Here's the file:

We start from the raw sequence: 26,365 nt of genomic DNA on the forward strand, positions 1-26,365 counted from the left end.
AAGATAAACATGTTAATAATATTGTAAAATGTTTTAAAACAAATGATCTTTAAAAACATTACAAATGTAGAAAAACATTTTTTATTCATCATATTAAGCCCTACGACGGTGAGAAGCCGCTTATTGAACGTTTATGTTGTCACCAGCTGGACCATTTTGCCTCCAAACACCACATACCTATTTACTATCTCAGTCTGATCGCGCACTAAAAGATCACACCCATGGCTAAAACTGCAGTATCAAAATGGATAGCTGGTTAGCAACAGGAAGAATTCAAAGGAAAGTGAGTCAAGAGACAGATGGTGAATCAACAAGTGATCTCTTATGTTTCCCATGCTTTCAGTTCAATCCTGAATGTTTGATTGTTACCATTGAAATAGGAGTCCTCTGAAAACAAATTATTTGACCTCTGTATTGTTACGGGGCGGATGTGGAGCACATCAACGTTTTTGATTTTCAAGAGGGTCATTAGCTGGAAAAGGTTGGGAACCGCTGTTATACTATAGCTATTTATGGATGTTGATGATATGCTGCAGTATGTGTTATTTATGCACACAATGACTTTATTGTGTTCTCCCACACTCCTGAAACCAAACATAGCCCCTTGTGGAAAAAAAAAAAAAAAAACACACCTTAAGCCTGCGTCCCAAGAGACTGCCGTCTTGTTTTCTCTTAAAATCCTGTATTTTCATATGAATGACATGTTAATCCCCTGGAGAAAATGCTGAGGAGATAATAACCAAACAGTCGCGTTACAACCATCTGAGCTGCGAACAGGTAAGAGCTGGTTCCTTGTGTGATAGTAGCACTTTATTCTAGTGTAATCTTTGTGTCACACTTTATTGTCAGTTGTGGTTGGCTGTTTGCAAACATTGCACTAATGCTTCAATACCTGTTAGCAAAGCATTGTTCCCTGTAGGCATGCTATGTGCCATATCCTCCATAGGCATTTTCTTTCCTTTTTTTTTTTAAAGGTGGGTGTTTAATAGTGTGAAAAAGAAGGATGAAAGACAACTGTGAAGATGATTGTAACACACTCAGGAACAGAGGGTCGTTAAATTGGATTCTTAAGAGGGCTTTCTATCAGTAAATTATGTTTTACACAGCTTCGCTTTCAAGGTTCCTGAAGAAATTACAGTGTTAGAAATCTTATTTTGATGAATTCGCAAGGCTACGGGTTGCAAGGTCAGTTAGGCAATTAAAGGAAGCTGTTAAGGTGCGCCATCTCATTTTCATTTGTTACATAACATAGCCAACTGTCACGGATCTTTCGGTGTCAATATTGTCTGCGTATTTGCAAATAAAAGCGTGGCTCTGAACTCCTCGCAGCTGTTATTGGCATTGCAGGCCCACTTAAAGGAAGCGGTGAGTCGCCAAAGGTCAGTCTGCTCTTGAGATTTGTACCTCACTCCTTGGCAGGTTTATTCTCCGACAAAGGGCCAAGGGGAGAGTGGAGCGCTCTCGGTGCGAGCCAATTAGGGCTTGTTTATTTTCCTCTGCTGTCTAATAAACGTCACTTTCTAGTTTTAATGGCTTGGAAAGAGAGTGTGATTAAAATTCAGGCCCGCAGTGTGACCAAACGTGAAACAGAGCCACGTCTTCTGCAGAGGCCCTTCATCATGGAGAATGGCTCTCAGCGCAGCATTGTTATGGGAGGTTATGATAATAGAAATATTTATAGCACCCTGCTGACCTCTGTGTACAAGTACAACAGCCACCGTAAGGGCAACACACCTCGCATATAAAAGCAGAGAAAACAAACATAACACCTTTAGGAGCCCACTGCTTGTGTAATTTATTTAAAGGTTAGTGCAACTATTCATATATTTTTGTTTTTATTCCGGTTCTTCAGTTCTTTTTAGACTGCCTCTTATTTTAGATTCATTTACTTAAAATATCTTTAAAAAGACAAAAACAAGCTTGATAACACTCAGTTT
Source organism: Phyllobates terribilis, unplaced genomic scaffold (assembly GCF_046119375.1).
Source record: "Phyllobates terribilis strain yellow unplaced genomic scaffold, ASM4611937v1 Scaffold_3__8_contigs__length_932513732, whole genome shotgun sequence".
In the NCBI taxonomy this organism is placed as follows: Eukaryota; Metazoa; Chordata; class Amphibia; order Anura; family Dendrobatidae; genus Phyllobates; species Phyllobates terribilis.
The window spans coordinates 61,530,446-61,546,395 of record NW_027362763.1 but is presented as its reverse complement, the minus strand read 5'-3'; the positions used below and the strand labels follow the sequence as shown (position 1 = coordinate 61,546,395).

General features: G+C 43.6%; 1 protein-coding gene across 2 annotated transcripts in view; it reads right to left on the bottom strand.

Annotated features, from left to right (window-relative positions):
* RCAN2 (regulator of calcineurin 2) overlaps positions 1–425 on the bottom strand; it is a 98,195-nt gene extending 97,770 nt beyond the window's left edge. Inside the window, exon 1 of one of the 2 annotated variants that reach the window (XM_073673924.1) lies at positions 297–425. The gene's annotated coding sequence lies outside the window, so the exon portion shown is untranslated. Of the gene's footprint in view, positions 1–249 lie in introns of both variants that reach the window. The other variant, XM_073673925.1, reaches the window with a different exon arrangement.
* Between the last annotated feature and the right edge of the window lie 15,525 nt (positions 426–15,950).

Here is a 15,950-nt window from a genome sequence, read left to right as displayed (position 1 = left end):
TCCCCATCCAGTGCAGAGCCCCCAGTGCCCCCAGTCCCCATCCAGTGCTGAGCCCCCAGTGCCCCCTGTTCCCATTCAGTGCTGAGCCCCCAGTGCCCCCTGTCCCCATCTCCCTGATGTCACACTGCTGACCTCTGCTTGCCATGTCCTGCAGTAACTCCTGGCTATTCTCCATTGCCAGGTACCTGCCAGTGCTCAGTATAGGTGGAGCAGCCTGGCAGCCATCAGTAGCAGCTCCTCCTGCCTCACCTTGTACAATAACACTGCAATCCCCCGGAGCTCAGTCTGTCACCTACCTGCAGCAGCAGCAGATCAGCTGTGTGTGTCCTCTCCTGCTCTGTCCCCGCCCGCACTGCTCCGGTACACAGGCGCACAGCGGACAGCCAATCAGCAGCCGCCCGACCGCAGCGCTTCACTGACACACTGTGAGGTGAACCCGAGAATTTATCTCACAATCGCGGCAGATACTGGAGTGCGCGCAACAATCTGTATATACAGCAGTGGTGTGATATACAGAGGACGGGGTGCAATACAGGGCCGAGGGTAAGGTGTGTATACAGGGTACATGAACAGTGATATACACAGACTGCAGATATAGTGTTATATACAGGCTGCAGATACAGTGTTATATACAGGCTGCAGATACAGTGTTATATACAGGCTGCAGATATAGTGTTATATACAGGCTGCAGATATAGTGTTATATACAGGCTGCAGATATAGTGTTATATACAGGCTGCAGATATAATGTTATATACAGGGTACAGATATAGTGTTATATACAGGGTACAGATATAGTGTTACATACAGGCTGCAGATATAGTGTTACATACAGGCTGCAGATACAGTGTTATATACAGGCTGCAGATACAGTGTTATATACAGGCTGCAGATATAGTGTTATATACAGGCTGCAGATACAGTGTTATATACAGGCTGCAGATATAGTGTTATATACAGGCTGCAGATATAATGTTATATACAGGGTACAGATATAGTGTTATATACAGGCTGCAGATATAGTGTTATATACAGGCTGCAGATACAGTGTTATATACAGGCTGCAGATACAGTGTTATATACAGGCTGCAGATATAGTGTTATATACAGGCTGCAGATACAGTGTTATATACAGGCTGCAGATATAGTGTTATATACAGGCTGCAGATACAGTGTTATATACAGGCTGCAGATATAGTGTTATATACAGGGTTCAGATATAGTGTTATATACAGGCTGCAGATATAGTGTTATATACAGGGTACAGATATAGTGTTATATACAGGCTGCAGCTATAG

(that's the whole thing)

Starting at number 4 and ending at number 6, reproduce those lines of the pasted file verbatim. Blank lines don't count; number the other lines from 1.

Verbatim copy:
Source record: "Phyllobates terribilis strain yellow unplaced genomic scaffold, ASM4611937v1 Scaffold_3__8_contigs__length_932513732, whole genome shotgun sequence".
In the NCBI taxonomy this organism is placed as follows: Eukaryota; Metazoa; Chordata; class Amphibia; order Anura; family Dendrobatidae; genus Phyllobates; species Phyllobates terribilis.
The window spans coordinates 61,530,446-61,546,395 of record NW_027362763.1 but is presented as its reverse complement, the minus strand read 5'-3'; the positions used below and the strand labels follow the sequence as shown (position 1 = coordinate 61,546,395).